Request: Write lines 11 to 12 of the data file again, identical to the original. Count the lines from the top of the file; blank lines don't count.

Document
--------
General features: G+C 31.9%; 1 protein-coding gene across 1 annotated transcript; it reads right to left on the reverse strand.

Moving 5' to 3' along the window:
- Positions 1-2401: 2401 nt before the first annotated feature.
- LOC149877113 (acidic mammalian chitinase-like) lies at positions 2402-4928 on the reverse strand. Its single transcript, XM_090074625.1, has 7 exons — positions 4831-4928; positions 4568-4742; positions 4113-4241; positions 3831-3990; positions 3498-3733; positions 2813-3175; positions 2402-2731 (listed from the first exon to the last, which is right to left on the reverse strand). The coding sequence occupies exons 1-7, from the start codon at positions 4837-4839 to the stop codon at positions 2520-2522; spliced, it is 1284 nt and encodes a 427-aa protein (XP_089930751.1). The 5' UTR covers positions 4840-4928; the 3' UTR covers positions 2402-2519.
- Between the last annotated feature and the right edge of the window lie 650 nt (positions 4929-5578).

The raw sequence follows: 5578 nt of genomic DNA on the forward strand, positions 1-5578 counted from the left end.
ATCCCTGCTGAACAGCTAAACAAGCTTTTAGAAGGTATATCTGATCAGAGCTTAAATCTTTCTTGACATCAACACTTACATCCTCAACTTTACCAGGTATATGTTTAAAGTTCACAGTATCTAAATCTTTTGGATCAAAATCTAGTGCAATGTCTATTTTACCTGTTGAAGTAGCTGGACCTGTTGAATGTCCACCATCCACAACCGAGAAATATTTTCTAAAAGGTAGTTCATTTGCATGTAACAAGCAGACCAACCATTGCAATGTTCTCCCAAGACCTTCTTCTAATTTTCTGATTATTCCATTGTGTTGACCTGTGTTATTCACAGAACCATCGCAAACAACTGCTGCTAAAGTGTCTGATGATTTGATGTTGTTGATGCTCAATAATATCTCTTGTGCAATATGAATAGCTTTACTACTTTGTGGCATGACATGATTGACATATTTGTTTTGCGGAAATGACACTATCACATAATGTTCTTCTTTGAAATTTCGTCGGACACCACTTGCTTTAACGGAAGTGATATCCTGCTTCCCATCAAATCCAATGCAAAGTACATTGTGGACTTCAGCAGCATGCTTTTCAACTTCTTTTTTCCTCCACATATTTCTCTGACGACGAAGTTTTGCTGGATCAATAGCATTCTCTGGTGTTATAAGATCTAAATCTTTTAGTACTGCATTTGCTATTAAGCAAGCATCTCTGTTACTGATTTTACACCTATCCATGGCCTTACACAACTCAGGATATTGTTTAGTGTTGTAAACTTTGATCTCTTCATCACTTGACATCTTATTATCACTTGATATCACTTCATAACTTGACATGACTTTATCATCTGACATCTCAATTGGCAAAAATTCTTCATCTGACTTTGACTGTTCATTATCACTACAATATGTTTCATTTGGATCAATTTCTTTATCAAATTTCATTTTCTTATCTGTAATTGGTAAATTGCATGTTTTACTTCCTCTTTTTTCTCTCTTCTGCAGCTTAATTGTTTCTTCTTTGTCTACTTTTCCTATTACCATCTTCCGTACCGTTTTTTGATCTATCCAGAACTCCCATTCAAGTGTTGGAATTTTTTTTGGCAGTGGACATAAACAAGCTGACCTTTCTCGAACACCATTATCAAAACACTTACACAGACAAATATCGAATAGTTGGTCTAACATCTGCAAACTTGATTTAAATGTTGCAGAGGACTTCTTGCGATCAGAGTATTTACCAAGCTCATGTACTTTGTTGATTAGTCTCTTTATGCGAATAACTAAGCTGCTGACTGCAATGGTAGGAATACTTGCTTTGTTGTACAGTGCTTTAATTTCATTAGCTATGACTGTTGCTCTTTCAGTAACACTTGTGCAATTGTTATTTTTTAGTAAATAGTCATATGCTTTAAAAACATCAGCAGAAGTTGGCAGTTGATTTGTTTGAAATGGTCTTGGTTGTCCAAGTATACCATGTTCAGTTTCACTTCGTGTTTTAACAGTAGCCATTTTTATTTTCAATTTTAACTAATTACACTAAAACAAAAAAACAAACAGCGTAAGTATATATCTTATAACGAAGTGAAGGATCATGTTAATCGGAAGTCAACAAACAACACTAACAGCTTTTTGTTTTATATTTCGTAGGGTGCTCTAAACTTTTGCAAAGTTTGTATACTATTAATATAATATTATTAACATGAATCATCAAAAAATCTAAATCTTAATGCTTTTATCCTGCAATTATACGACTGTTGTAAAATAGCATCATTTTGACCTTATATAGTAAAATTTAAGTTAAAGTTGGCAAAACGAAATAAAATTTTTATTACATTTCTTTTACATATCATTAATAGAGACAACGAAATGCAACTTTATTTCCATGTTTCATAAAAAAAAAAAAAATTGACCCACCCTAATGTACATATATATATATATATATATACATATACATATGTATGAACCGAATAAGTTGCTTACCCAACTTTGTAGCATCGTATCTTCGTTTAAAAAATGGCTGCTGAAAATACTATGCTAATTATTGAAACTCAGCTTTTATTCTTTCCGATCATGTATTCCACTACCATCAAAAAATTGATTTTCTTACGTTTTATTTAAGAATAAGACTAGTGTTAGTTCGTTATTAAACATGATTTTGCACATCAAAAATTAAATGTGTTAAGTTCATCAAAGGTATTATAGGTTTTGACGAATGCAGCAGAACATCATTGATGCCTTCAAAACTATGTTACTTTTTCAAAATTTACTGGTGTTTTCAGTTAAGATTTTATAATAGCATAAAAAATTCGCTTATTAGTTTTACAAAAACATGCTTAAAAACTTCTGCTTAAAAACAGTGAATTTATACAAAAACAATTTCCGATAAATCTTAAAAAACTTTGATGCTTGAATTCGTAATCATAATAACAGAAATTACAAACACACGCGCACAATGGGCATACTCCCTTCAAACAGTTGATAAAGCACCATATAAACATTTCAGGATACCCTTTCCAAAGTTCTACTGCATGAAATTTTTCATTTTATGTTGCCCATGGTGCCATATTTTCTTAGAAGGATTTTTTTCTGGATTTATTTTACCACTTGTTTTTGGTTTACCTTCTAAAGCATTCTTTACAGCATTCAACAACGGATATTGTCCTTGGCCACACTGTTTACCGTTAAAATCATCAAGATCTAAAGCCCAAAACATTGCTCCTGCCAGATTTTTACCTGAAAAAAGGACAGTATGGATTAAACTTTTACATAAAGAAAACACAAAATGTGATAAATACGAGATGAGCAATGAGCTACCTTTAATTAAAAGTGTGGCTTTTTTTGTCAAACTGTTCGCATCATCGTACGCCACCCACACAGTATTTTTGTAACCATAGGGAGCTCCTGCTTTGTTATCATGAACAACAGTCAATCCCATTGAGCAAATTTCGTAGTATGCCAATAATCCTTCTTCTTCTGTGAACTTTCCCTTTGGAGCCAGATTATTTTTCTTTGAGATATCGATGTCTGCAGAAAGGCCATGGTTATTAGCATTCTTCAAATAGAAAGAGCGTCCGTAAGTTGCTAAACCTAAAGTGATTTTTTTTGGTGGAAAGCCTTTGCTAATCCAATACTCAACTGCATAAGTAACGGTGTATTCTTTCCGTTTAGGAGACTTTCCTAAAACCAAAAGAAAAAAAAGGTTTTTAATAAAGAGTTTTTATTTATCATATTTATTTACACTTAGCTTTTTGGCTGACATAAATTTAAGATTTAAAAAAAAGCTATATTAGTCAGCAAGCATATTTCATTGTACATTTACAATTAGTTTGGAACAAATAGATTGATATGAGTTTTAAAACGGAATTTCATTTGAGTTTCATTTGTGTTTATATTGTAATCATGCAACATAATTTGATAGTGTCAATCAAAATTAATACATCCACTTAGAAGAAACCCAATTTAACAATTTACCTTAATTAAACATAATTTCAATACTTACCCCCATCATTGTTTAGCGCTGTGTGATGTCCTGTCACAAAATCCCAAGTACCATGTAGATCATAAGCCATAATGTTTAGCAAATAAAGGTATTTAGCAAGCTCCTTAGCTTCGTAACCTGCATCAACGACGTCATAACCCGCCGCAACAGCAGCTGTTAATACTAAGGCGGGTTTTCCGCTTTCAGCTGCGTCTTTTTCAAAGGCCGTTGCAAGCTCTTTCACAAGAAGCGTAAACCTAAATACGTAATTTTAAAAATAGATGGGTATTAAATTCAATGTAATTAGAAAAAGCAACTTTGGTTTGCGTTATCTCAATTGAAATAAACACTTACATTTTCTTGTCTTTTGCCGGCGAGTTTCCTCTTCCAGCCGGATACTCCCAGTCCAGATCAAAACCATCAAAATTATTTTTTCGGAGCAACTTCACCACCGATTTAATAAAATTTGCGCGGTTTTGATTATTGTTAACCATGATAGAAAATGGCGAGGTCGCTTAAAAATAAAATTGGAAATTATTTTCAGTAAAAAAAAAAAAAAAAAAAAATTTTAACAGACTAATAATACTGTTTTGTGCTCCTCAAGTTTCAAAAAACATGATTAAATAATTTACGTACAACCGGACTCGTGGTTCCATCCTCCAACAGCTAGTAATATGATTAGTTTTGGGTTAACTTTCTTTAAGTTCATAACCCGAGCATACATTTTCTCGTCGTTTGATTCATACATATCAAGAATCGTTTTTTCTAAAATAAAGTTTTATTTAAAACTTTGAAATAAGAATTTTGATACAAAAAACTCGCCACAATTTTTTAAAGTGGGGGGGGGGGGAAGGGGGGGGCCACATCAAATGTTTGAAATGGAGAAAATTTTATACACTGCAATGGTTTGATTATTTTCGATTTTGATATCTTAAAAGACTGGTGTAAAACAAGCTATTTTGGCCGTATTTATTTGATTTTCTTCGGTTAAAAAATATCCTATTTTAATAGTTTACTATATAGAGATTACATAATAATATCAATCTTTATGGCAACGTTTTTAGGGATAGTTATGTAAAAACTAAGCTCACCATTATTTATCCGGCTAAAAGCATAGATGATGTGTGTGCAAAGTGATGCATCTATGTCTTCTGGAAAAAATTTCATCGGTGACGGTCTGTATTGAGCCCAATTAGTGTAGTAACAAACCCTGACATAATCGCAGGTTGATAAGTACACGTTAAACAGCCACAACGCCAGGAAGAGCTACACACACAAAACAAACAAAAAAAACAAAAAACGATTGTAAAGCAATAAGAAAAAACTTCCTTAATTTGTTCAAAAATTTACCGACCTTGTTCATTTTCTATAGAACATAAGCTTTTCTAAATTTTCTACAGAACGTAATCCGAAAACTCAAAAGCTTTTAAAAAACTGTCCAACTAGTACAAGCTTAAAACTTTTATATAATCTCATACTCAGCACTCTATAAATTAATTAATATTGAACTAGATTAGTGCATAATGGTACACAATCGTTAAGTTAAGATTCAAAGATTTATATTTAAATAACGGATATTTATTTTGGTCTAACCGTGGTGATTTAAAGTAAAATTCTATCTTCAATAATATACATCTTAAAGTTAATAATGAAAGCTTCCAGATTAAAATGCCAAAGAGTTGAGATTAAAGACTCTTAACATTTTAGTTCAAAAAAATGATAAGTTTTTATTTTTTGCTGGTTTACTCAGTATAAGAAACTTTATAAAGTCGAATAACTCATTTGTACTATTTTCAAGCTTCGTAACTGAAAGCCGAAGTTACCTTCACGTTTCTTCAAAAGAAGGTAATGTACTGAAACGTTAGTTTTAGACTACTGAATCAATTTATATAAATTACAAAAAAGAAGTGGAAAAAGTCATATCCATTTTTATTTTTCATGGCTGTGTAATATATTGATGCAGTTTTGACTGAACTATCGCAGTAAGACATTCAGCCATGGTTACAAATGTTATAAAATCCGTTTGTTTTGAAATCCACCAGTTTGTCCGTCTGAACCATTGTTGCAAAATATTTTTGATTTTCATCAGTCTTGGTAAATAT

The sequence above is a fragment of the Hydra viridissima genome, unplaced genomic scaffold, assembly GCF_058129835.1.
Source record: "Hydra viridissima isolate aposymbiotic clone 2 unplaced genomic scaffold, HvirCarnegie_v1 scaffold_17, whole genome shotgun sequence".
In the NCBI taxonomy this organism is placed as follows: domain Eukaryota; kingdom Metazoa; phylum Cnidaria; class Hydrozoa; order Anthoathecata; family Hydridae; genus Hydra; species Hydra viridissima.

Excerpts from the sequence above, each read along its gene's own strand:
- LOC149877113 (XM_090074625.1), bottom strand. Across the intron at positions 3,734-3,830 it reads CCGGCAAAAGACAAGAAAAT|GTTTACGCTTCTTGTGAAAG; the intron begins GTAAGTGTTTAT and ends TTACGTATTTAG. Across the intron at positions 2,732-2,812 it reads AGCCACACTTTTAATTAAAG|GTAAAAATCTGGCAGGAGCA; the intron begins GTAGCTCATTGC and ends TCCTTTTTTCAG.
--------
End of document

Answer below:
Excerpts from the sequence above, each read along its gene's own strand:
- LOC149877113 (XM_090074625.1), bottom strand. Across the intron at positions 3,734-3,830 it reads CCGGCAAAAGACAAGAAAAT|GTTTACGCTTCTTGTGAAAG; the intron begins GTAAGTGTTTAT and ends TTACGTATTTAG. Across the intron at positions 2,732-2,812 it reads AGCCACACTTTTAATTAAAG|GTAAAAATCTGGCAGGAGCA; the intron begins GTAGCTCATTGC and ends TCCTTTTTTCAG.